• Economic stressors: Veterinary students and recent graduates experience a great deal of stress related to student loan debt. In addition, female veterinarians experience pressure from gender discrimination. Recent AVMA survey results indicate that not only is there a disparity in starting salaries between male and female associates, but that it has become worse in recent years.8 In 2006, males started at a 6% higher salary than females, and in 2009 they started at 11% higher salary.
  • Lack of a professional support network: Veterinary Practice News (2010) reported that “Veterinary medicine is the only US medical profession that does not have a national monitoring program for substance abuse and mental health issues. Considering that medical professionals in general have a statistically higher incidence of suicide, drug and alcohol abuse, many who are passionate about veterinary wellness are asking why DVMs are excluded.” Support networks have long existed in the medical and legal professions, but in 2004 the AVMA discontinued their wellness committee, turning over the responsibility to individual state VMAs. Less than half of all US state VMAs have wellness committees, and only a handful have easily accessible resources for vets in crisis.

11 suggestions for self care

  1. Natural remedies: Homeopathy, flower essences, aromatherapy, Reiki, massage and medicinal herbs can all help relieve stress and achieve balance. In most cases, it’s best to involve a practitioner with training and experience in treating humans.
  2. Improve your working environment: Take a look at where you spend your days working as a veterinarian. Since you spend so much time there, do everything you can to make it healthy and supportive. Improvements can be made with music, light, color, aromatherapy and Feng Shui. You may find it helpful to have a variety of plants and photos throughout the workspace. Plants bring an element of the earth and outdoors, while photographs can bring back happy memories and reinforce positive energy. Save and post pictures of special patients, clients and fellow veterinary professionals who have made a difference in your life. When you’re in the middle of a busy or trying day, and you catch a glance of a special memory, use that as a spark of positive energy to lift your spirits.
  3. Save the good, and take out the trash: Save all thank you cards and keep a simple journal of your clinical successes and special patients. If you receive a negative comment, consider what you may have done differently, make changes if needed, then discard the burden of the negativity. When you go to bed at night, and your mind begins to churn with a negative event that trashed your day, visualize that event as a pile of waste that you take to the dumpster and walk away from. Then recall all the successes, smiles and positive interactions you have enjoyed in your work.
  4. Make a simple ritual out of the start and end of your workday:This way, your days can be compartmentalized and not spill over into every second of your personal life. In the mornings, take a few moments to sit quietly and visualize a positive day. Even a simple statement as you walk in the clinic door – “this will be a good day” – can influence the outcome. During your day, if you encounter a difficult client, or have to perform euthanasia, take a moment afterward to clear that negative or painful energy before going to the next task. This can be done very simply by stopping to wash your hands and visualizing the experience being rinsed away from your psyche. At the end of each workday, visualize a closure. Say to yourself: “I’ve done a great job, I’ve done what I can for one day, and now I am returning to my personal life.” Wash your hands one more time, remove your scrubs or change your clothes, and as you walk out the door, visualize yourself closing a book and putting it away on a shelf for another day.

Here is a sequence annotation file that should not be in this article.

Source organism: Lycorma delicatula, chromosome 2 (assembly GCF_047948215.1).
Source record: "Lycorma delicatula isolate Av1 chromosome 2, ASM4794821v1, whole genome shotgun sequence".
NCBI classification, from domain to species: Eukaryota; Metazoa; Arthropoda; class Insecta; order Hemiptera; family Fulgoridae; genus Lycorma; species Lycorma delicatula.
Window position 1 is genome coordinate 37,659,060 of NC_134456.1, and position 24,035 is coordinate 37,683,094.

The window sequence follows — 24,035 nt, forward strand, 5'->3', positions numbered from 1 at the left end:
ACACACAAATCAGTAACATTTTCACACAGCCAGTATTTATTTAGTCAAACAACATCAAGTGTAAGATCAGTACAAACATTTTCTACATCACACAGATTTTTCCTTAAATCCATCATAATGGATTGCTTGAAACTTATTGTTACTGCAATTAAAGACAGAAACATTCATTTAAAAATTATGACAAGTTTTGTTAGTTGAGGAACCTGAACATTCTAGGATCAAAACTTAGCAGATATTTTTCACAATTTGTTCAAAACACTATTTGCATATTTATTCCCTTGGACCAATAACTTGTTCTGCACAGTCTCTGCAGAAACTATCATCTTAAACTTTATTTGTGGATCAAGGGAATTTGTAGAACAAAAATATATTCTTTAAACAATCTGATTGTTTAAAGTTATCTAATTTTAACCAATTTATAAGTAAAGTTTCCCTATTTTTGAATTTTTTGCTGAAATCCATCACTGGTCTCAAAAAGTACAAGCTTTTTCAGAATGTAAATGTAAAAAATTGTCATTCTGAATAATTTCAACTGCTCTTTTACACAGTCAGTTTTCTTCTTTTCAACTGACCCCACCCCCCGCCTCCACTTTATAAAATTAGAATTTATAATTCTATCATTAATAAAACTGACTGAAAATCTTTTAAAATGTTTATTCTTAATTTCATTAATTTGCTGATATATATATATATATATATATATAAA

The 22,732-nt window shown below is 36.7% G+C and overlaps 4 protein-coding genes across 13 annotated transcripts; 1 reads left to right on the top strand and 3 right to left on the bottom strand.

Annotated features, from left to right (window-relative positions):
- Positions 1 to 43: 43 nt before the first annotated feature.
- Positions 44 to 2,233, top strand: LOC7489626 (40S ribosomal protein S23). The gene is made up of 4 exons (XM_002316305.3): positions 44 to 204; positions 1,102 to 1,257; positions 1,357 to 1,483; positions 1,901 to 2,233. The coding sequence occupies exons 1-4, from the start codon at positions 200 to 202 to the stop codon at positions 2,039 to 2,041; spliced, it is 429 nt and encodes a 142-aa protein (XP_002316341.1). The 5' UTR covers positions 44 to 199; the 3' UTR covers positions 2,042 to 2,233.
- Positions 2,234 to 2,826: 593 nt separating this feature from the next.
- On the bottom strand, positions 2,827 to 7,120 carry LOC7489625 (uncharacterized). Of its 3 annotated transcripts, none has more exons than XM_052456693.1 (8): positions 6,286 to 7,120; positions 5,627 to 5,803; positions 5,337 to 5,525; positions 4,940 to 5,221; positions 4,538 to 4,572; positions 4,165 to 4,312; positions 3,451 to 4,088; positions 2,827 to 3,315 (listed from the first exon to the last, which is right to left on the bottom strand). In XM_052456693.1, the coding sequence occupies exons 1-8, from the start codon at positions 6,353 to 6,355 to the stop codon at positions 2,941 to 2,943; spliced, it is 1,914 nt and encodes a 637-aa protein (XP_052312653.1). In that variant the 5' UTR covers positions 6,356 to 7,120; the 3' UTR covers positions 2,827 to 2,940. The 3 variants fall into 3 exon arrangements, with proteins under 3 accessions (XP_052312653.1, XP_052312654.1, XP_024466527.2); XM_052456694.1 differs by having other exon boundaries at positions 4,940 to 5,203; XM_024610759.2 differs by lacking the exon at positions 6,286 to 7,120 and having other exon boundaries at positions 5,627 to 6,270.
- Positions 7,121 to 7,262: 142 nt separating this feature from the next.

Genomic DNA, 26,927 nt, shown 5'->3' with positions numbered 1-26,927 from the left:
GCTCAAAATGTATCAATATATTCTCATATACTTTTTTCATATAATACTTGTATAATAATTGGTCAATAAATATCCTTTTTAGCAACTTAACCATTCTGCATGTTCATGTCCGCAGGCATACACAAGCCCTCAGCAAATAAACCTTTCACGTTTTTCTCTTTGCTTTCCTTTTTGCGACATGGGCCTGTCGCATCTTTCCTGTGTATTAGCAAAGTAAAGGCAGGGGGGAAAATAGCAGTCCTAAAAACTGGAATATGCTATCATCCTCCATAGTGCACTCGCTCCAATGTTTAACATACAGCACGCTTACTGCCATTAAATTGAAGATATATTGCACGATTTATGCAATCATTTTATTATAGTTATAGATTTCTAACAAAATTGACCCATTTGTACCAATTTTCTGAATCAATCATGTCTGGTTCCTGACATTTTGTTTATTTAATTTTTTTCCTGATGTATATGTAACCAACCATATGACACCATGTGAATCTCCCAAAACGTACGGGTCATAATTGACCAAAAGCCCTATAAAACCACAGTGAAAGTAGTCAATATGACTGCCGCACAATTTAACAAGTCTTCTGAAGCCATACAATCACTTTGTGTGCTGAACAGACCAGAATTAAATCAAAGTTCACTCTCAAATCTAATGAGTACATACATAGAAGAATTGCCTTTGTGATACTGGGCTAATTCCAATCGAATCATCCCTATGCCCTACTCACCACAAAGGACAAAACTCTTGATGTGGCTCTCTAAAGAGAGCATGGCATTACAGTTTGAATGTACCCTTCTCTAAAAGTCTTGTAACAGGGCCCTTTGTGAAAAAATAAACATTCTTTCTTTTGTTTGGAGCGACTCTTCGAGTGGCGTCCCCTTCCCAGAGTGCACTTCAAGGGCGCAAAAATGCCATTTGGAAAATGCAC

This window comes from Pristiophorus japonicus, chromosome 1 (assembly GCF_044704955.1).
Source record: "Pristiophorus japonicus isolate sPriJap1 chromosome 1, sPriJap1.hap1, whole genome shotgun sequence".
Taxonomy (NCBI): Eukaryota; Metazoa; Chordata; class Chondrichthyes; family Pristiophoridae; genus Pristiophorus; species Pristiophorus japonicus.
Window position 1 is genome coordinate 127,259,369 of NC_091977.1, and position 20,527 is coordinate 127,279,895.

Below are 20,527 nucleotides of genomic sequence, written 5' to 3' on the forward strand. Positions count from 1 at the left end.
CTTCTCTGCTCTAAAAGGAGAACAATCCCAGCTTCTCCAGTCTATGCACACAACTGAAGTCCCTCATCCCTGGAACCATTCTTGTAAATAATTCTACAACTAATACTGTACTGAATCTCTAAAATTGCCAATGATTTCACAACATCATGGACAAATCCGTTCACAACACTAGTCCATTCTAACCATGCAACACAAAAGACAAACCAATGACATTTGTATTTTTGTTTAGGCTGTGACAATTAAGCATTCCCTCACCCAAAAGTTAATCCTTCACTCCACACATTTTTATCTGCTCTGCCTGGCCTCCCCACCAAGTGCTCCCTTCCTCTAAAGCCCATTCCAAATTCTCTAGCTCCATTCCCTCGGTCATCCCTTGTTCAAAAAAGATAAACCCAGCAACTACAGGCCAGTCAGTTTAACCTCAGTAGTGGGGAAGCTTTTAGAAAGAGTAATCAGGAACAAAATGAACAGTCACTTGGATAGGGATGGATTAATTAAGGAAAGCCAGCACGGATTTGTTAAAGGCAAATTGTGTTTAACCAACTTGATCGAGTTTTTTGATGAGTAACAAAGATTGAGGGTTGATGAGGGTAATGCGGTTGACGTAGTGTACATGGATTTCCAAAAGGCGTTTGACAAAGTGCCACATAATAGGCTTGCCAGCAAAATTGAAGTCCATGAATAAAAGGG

5. Let go of high expectations: Veterinarians tend to be over achievers as well as competitive and perfectionist. While it is important to strive to do well, no one is perfect, and try as we might, there will always be cases that will remain unresolved or have a bad outcome. It is crucial you recognize that you are tackling great challenges on a daily basis. Acknowledge all your successes, and realize that not all cases will have a successful outcome. Your current job may not be the job of your dreams, but make it the best it can be, and work towards realizing your dreams. If you find you are truly in a toxic or demoralizing position, you need to make changes.
  6. Seek support and guidance from old friends and peers: Veterinarians are a unique group of professionals. Sometimes the best support and guidance will come from an old friend or colleague. Open yourself to meeting and sharing with other veterinarians. Often, the best learning experience you can have at a conference comes from conversing with others, before or after seminars.
  7. Take time to stop and smell the roses: Adopting this as your mantra can become a gift to yourself and an invaluable self care tool. Along the road to or from work, when you see a lovely flower, a beautiful scene or an animal – stop for a moment and give yourself a spiritual tune-up by simply taking in the beauty that nature has provided. Recognize and give thanks for the simple pleasures that pop up all around you in the course of a day.
  8. Eat well: Brain chemistry is greatly affected by the foods we eat. Often when people are undergoing stress, their dietary habits change, and this may become a factor in a continuing downward spiral for their mental health. Hypoglycemia can quickly lead to changes in mental function, including symptoms of depression, anxiety, fatigue, mental confusion and irritability. Stress can lead to either anorexic hypoglycemia, or to increased consumption of highly refined carbohydrates, which then produces reactive hypoglycemia. Alcohol consumption can also lead to hypoglycemia. Increased levels of sugar, caffeine and alcohol have all been linked to increased risk of depression. A nourishing diet, including a variety of fresh vegetables, whole grains, high quality proteins and essential fatty acids is crucial. Depressed patients are often found to have low levels of some or all of the following nutrients: folic acid, vitamin B12, selenium, SAMe, zinc, omega 3 fatty acids, and especially vitamin D. Supplementation with these nutrients has been shown to be beneficial in the treatment of depression.